Re: Bipedialism and other factors and AAT
Troy Kelley (firstname.lastname@example.org)
Tue, 6 Jun 1995 17:52:24 GMT
Subject: Re: Bipedalism and other factors and AAT
From: J. Moore, email@example.com
Date: Sat, 3 Jun 95 12:40:00 -0500
In article <60.1658.7295.0N1E50DD@canrem.com> J. Moore,
>Si> So as long as we did not have to run from any predators, we were OK.
>And, as you've read in my other post(s), we almost certainly did not
>have to depend on running for defense from predators. Certainly not
>any long distance. So we were, as you state above, okay. But to
>realise this, you have to look at what we and our close relatives
>actually do, rather than what you would imagine they should do.
If you are talking, in some sort of round about way, about threat
displays, I realize of course that SOME animals exhibit threat displays
when cornered by a predator. By "our close relatives" I assume you mean
chimps and gorrillas, but they are not currently under a lot of predation
except from man. So they exhibit very little predatoral threat displays.
I think you are mainly talking about baboons which exhibit threat
displays as part of a defense, but this is also because they are
primarily savanna creatures which do not have the luxury of running to a
tree every time danger is encountered.
>Si> Combine this with the problem of sweating, and you have an animal
>Si> that is slow, and inefficient at moving with any significant degree
>Si> speed, and needs to be near water to replenish lost fluids.
>Si> The fact is that "Active young men will normally lose over 8 litres
>Si> water during a day when the desert temperature at midday is above
>Si> 40 C." "A man weighing 90 kilograms can sweat over 2 liters of water
>Si> in an hour of normal walking in a hot day in the desert."
>First of all, who the hell ever said that australopithecines *ever* set
>foot in the desert (besides you)?
Gee.. I didn't realize I said "Australopithecines set foot in the
desert". Thank you for explaining to me what I said.
I was mearly using a quote I had found about water consumption to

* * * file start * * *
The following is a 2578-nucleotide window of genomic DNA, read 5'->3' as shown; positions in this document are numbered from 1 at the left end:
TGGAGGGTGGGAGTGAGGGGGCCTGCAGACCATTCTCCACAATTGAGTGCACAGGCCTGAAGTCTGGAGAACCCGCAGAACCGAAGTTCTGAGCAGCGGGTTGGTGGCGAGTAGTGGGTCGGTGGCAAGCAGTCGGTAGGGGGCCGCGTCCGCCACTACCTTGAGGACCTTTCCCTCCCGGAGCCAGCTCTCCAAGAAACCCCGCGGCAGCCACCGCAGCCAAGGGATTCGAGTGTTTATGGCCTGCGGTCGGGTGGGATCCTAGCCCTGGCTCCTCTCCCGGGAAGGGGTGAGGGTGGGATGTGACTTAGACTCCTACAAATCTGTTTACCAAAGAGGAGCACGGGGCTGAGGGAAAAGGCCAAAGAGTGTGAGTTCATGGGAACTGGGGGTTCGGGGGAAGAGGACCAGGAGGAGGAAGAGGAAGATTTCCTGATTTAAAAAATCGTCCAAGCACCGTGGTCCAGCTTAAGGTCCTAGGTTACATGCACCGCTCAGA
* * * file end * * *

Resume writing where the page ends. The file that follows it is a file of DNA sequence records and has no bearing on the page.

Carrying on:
illustrate a point that hominids, when compared to other savanna
creatures, do not conserve water very well.
>Second, look at Peter Wheeler's (1994) statement:
>"The estimated total daytime drinking water requirements of a 35 Kg
>naked biped, utilising heat storage and foraging throughout the day at
>the temperatures and level of metabolic expenditure used in the present
>study [note: 35-40 degree C temperatures and a 12 hour foraging day,
>rather longer than likely actually], is approximately 1.3 litres, the
>equivalent of 3.7% of its total body mass. Since this degree of
>dehydration can be tolerated by modern humans without experiencing any
>major detrimental effects, this indicates that these animals should not
>usually have required access to drinking water more than once a day
>(Wheeler, 1991b). If the normal activity pattern of these primates also
>involved shade-seeking during the most thermally stressing period of the
>day, their requirements will have been substantially lower. Intakes as
>low as 0.7 litre, equivalent to only about 2% of total body mass, may
>have been sufficient to replace all losses incurred by a naked biped
>throughout the day if it retreated into the shade for a 4-hour period in
>the early afternoon [note: this is the common mode of activity in hot
>climates for humans, chimps, gorillas, and indeed a whole lot of
>animals; "mad dogs and Englishmen" and all that]."
You can use all the quotes on water consumption you want and I promise
you I can find quotes that will contradict you. I did however noticed
that the first part of this reference was an "estimate". I think that
the "estimated total daytime drinking requirements" by this author was a
very poor estimate.
I don't think there is really any question, no matter what quote you come
up with, that the susceptibility of early hominids to dehydration was
probably pretty high. If you look at any other creature on the savanna,
the ways in which they conserve water resources are far superior to the
human/pre-human model. Their body temperatures are generally higher,
they allow their internal body temperatures to rise in response to heat
and they don't sweat, they pant. Sweating may be an efficient cooling
mechanism for humans, but it is not an effective way to stay cool unless
there is access to plenty of water to re-hydrate the body. I really
don't think there is any argument about this.
>Si> can hear over the vast distances of the great plains; would lead one
>Si> to the conclusion that we must have evolved in a safe, shady, semi-
>Si> aquatic environment.
>Si> Troy Kelley
>"Shady" at the seashore? You've *never* been to the beach? Safe? From
>crocs and sharks we can't even see approaching? And which don't respond
>to human and chimpanzee threat displays (as big cats and other land
>J. Moore, firstname.lastname@example.org
"You've *never* been to the beach?" - Now theres a good, well thought
out, non-antagonistic question.
And to use one of your previous quotes - "Who the hell said anything
about a seashore?" I don't think DRINKING sea water for re-hydration
would be a very effective way to say alive on the Africa savanna.
And besides that, I don't think crocodiles like salt water, in fact, I
know that they don't live in salt water.
Haven't you ever been to the beach?